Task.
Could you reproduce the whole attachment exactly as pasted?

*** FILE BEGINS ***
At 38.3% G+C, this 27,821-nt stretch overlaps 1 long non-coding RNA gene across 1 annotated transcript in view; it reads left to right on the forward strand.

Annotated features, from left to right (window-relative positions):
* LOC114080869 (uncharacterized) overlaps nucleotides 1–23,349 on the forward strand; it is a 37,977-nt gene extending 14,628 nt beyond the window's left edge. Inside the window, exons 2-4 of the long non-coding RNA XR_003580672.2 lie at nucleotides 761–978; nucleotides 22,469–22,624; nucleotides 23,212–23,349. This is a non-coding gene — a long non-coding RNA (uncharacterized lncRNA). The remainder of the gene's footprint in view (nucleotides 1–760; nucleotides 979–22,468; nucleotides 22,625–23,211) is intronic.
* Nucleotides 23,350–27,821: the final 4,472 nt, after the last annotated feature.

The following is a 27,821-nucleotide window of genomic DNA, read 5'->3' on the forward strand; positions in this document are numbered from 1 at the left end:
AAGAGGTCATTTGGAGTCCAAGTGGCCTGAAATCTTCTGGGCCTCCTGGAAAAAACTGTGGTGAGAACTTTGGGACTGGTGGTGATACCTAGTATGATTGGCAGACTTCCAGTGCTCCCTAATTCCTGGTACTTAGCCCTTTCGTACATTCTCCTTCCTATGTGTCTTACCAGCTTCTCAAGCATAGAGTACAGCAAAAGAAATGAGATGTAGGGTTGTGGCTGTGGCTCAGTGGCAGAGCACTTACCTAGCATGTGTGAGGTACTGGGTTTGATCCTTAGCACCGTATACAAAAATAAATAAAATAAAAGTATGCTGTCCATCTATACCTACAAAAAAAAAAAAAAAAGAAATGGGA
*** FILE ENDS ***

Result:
At 38.3% G+C, this 27,821-nt stretch overlaps 1 long non-coding RNA gene across 1 annotated transcript in view; it reads left to right on the forward strand.

Annotated features, from left to right (window-relative positions):
* LOC114080869 (uncharacterized) overlaps nucleotides 1–23,349 on the forward strand; it is a 37,977-nt gene extending 14,628 nt beyond the window's left edge. Inside the window, exons 2-4 of the long non-coding RNA XR_003580672.2 lie at nucleotides 761–978; nucleotides 22,469–22,624; nucleotides 23,212–23,349. This is a non-coding gene — a long non-coding RNA (uncharacterized lncRNA). The remainder of the gene's footprint in view (nucleotides 1–760; nucleotides 979–22,468; nucleotides 22,625–23,211) is intronic.
* Nucleotides 23,350–27,821: the final 4,472 nt, after the last annotated feature.

The following is a 27,821-nucleotide window of genomic DNA, read 5'->3' on the forward strand; positions in this document are numbered from 1 at the left end:
AAGAGGTCATTTGGAGTCCAAGTGGCCTGAAATCTTCTGGGCCTCCTGGAAAAAACTGTGGTGAGAACTTTGGGACTGGTGGTGATACCTAGTATGATTGGCAGACTTCCAGTGCTCCCTAATTCCTGGTACTTAGCCCTTTCGTACATTCTCCTTCCTATGTGTCTTACCAGCTTCTCAAGCATAGAGTACAGCAAAAGAAATGAGATGTAGGGTTGTGGCTGTGGCTCAGTGGCAGAGCACTTACCTAGCATGTGTGAGGTACTGGGTTTGATCCTTAGCACCGTATACAAAAATAAATAAAATAAAAGTATGCTGTCCATCTATACCTACAAAAAAAAAAAAAAAAGAAATGGGA